Tuesday, March 9, 2010

The Force that Drives the Water Through the Rocks


Welcome to the March Carnival of Natural Parenting: Vintage green!


This post was written for inclusion in the monthly Carnival of Natural Parenting hosted by Code Name: Mama and Hobo Mama. This month we're writing about being green — both how green we were when we were young and how green our kids are today. Please read to the end to find a list of links to the other carnival participants.






My father was the first environmentalist I knew. Every day he and my mother put their daily newspaper into a brown paper bag and stacked it along the ever-growing wall of brown paper bags on the side of our house, until it was Paper-Drive Day at my elementary school. My father would fill the trunk and back seat of his car, and sometimes the bags would spill over onto my lap in the passenger seat where I sat with no seatbelt (I know I’m aging myself here). My class frequently won the paper drive, and as reward my class would win an ice cream party – individual sized plastic cups of vanilla ice cream with wooden sticks as spoons (oh, the waste that generated!)

At the news of oil spills or other pollution-oriented catastrophes my father would become outraged and exclaim, “Crimes against nature are crimes against humanity!” He would tell me all the things he did to conserve water in arid southern California where we lived, proudly declaring “And I even don’t flush the toilet after every pee!”

My father taught me that the earth was special, that nature could be magical. He held a spiritual connection to nature, which I couldn’t help but absorb. When my dad picked up bonsai as a hobby, he told me about a Shinto belief that spirits would find beautiful places in nature to reside. It was his goal to create a bonsai tree so beautiful that a Shinto spirit would honor and bless him by making one of my father’s trees its home. He seemed most at peace outside, planting and tending to flowers, concentrating on trimming his bonsai just right.

The first time my father and I climbed the mountains near our home, I was somewhere around 10 years old. I felt more than just accomplishment of the physical feat. I felt something other than father-daughter bonding. The mountains were special, and I experienced an energy, a sense of peacefulness. I, like my father, felt what I can now describe as a spiritual connection that I continue to experience to this day. A few phrases from Dylan Thomas’ poem, “The Force that Through the Green Fuse Drives the Flower”, come to mind when I try to describe the connection I experience with nature.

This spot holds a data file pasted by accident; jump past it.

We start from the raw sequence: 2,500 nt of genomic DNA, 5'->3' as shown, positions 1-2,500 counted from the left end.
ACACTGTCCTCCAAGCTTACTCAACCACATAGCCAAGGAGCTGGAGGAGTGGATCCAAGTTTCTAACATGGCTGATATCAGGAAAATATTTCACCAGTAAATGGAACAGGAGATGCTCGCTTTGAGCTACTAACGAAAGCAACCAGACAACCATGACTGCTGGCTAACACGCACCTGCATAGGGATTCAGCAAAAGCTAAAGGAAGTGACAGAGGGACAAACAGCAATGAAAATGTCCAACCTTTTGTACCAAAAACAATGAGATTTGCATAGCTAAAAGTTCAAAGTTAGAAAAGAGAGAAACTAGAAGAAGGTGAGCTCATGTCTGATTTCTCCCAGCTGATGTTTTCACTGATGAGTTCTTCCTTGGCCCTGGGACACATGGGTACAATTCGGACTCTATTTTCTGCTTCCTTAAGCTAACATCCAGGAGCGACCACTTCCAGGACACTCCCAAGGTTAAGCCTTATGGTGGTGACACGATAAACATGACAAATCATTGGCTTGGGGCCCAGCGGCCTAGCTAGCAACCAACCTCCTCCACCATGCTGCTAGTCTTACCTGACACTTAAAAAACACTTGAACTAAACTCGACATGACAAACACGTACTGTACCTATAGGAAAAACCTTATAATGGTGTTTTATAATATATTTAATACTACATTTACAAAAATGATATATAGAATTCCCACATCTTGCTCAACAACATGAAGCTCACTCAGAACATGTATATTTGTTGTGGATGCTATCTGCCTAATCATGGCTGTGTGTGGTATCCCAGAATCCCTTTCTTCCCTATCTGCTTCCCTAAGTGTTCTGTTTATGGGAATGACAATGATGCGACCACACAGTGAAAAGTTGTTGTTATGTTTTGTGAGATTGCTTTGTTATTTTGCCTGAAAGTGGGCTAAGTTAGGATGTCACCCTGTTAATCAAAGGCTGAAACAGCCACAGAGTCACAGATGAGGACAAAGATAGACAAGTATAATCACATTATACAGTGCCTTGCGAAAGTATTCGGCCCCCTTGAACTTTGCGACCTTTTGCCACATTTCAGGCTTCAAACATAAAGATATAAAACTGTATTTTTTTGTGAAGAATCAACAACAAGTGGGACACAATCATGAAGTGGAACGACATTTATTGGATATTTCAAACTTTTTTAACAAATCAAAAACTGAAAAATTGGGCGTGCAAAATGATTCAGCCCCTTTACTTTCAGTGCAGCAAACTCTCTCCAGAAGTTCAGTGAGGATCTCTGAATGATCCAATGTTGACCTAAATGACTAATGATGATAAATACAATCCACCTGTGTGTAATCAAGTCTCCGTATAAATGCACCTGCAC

The force that through the green fuse drives the flower
Drives my green age; that blasts the roots of trees
Is my destroyer.
And I am dumb to tell the crooked rose
My youth is bent by the same wintry fever.

The force that drives the water through the rocks
Drives my red blood; that dries the mouthing streams
Turns mine to wax.
And I am dumb to mouth unto my veins
How at the mountain spring the same mouth sucks.

This is why I try to protect and conserve when I can. This is why, before there was a recycling program at my office, I used to take home “trash” paper and plastic bottles to recycle at home. This is one of the reasons why I choose organic and locally produced foods when possible.

My father has an admittedly different view of organic farming. He was born in Shanghai, China and grew up there until the age of 13, when the new Communist leadership expelled all non-ethnic Chinese. In those days, Shanghai was not the budding industrialized metropolis it now is. People were poor, and farming was truly “natural”. Fields were fertilized with raw manure and there no chemical pesticides or anything else-icides. Everything that came out of the ground was so laden with parasites, it had to be boiled until it was tasteless mush. Even then, my father still became infected with tape worms several times. So, what is his viewpoint on farming?

Chemical fertilizers? Yes, please!

Pesticides? Delightful! I’ll take two!

Organic produce? Danger. Potentially life-threatening illness. I’ll pass.

Can I blame him?